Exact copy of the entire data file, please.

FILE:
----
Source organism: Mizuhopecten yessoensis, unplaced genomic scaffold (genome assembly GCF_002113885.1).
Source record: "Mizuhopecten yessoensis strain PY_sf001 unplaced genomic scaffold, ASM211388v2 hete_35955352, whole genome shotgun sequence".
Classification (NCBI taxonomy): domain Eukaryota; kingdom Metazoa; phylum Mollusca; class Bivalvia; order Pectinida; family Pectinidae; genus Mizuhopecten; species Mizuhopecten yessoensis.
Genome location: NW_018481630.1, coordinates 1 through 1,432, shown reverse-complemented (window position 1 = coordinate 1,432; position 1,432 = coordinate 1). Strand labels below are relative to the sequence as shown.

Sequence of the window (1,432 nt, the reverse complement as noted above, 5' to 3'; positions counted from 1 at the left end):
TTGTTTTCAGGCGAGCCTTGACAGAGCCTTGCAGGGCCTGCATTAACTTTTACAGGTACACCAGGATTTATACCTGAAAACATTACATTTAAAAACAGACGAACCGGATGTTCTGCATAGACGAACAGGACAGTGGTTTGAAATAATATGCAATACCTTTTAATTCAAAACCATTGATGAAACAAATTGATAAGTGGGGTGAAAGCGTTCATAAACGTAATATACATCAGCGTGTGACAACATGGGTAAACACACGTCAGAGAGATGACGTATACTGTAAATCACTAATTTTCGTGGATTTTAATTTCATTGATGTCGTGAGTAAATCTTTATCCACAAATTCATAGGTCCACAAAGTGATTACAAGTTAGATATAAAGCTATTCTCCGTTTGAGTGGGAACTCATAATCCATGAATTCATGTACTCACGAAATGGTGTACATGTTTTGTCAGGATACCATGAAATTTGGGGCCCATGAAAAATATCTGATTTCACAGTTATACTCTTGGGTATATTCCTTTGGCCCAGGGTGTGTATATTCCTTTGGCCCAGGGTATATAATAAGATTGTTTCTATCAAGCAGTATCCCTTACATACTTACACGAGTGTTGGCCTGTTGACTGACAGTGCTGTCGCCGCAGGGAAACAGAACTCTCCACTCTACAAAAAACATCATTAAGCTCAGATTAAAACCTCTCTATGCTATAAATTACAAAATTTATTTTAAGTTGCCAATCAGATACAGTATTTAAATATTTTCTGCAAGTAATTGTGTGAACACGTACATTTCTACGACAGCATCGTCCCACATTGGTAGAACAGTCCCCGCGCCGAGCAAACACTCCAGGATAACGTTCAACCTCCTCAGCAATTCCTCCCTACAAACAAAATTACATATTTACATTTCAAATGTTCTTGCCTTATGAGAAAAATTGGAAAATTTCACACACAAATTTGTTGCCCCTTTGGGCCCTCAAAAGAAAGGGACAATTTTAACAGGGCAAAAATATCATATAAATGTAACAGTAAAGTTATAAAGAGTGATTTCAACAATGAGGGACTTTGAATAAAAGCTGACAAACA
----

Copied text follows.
Source organism: Mizuhopecten yessoensis, unplaced genomic scaffold (genome assembly GCF_002113885.1).
Source record: "Mizuhopecten yessoensis strain PY_sf001 unplaced genomic scaffold, ASM211388v2 hete_35955352, whole genome shotgun sequence".
Classification (NCBI taxonomy): domain Eukaryota; kingdom Metazoa; phylum Mollusca; class Bivalvia; order Pectinida; family Pectinidae; genus Mizuhopecten; species Mizuhopecten yessoensis.
Genome location: NW_018481630.1, coordinates 1 through 1,432, shown reverse-complemented (window position 1 = coordinate 1,432; position 1,432 = coordinate 1). Strand labels below are relative to the sequence as shown.

Sequence of the window (1,432 nt, the reverse complement as noted above, 5' to 3'; positions counted from 1 at the left end):
TTGTTTTCAGGCGAGCCTTGACAGAGCCTTGCAGGGCCTGCATTAACTTTTACAGGTACACCAGGATTTATACCTGAAAACATTACATTTAAAAACAGACGAACCGGATGTTCTGCATAGACGAACAGGACAGTGGTTTGAAATAATATGCAATACCTTTTAATTCAAAACCATTGATGAAACAAATTGATAAGTGGGGTGAAAGCGTTCATAAACGTAATATACATCAGCGTGTGACAACATGGGTAAACACACGTCAGAGAGATGACGTATACTGTAAATCACTAATTTTCGTGGATTTTAATTTCATTGATGTCGTGAGTAAATCTTTATCCACAAATTCATAGGTCCACAAAGTGATTACAAGTTAGATATAAAGCTATTCTCCGTTTGAGTGGGAACTCATAATCCATGAATTCATGTACTCACGAAATGGTGTACATGTTTTGTCAGGATACCATGAAATTTGGGGCCCATGAAAAATATCTGATTTCACAGTTATACTCTTGGGTATATTCCTTTGGCCCAGGGTGTGTATATTCCTTTGGCCCAGGGTATATAATAAGATTGTTTCTATCAAGCAGTATCCCTTACATACTTACACGAGTGTTGGCCTGTTGACTGACAGTGCTGTCGCCGCAGGGAAACAGAACTCTCCACTCTACAAAAAACATCATTAAGCTCAGATTAAAACCTCTCTATGCTATAAATTACAAAATTTATTTTAAGTTGCCAATCAGATACAGTATTTAAATATTTTCTGCAAGTAATTGTGTGAACACGTACATTTCTACGACAGCATCGTCCCACATTGGTAGAACAGTCCCCGCGCCGAGCAAACACTCCAGGATAACGTTCAACCTCCTCAGCAATTCCTCCCTACAAACAAAATTACATATTTACATTTCAAATGTTCTTGCCTTATGAGAAAAATTGGAAAATTTCACACACAAATTTGTTGCCCCTTTGGGCCCTCAAAAGAAAGGGACAATTTTAACAGGGCAAAAATATCATATAAATGTAACAGTAAAGTTATAAAGAGTGATTTCAACAATGAGGGACTTTGAATAAAAGCTGACAAACA